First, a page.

The resolution declares that "if religion and morality are taken out of the marketplace of ideas, the very freedom on which the United States was founded cannot be secured."
Critics of the measure include the group Americans United for Separation of Church and State, which has called it "divisive and a diversion from pressing national concerns."
In a statement last week, the group's director, the Rev. Barry W. Lynn, said that "the real reason for the resolution is to curry favor with Religious Right leaders who are increasingly anxious for their Republican allies in the House to act on social issues."
"Millions of Americans believe in God and millions do not," Lynn said in the statement. "I doubt if any of them will make their decision about religious belief based on a politician's nonbinding resolution.
Lynn suggested that "E pluribus unum" -- Latin for "Out of many, one" and the nation's original, unofficial motto -- would be a better motto.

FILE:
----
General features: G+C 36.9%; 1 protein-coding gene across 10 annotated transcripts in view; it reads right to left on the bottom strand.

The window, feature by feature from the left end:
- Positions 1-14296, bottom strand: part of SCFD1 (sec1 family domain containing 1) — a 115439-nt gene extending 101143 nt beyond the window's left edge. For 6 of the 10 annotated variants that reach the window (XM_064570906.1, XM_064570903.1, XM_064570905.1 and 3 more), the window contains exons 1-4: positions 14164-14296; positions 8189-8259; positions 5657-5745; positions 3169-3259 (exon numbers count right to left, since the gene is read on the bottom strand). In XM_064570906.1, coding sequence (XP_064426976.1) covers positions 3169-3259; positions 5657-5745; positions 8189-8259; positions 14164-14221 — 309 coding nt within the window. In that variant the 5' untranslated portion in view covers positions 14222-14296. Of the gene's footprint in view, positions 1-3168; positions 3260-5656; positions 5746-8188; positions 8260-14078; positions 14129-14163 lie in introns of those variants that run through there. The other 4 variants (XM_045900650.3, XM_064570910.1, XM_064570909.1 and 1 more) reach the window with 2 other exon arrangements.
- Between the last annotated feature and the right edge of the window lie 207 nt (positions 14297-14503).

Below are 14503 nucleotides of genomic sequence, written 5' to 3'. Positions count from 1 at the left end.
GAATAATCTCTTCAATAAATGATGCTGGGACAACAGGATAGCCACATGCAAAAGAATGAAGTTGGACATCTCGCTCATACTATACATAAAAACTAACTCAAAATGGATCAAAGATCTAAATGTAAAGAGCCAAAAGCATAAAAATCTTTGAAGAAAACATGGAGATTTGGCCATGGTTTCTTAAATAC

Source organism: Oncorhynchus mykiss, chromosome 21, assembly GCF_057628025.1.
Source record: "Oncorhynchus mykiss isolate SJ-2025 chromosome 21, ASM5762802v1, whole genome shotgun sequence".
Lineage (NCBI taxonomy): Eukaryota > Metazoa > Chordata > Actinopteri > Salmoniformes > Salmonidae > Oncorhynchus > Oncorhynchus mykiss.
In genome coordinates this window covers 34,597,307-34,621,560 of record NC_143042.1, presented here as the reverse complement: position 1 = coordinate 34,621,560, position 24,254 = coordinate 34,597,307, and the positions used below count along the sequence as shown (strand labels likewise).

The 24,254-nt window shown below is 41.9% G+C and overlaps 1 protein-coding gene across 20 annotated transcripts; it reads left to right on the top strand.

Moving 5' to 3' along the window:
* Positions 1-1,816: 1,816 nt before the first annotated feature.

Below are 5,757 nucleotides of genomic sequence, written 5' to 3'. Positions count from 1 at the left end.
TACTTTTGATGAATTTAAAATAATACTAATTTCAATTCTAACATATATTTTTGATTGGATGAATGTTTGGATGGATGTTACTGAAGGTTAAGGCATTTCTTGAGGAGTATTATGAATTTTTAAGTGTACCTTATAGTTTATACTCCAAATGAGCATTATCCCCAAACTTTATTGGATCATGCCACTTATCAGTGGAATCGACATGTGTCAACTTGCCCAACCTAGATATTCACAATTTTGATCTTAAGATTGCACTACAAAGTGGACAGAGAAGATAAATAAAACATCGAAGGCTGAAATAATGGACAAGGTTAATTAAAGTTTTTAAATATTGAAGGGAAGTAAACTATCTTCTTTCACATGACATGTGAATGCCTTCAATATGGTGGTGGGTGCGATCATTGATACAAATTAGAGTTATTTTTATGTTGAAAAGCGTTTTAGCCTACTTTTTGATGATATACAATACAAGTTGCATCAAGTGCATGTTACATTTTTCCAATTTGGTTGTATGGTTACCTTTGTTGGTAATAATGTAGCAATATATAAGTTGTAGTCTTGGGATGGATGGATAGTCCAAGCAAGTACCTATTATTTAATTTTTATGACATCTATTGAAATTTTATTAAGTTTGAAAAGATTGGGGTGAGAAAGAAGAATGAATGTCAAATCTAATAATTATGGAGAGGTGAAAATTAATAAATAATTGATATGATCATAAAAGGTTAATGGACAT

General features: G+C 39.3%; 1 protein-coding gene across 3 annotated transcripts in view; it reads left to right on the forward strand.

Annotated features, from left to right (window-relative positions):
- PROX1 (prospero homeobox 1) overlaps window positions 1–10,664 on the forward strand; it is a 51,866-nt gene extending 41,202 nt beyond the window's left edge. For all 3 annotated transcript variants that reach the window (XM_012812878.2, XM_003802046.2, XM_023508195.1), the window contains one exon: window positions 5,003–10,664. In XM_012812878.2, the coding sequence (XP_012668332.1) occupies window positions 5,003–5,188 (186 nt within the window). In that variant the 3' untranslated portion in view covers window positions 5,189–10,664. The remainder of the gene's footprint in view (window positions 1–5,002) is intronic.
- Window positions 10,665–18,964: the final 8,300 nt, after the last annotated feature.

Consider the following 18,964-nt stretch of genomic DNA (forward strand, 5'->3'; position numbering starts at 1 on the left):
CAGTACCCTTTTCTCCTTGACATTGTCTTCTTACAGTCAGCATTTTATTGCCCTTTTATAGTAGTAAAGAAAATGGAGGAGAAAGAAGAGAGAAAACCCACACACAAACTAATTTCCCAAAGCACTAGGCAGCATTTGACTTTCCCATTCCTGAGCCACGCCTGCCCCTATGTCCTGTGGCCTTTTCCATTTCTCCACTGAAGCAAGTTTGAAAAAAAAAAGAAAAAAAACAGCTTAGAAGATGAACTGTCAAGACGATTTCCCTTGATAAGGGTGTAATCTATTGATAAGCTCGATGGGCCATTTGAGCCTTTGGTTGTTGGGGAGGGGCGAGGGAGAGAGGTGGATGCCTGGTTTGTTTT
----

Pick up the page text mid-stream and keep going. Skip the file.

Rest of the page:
In an email to the Gazette, Capito spokeswoman Jamie Corley said the congresswoman "has always supported reaffirming 'In God We Trust' as the official motto of the United States."
McKinley plans to vote in support of the resolution and "believes this motto is a part of the foundation of what we believe as Americans and should be upheld," spokeswoman Katie Martin said in a statement.
According to the U.S. Treasury Department, "In God We Trust" was first inscribed on coins in the 1860s because of increased religious sentiment during the Civil War.
In 1956, Congress made the phrase the nation's official motto.
Reach Alison Knezevich at alis...@wvgazette.com or 304-348-1240.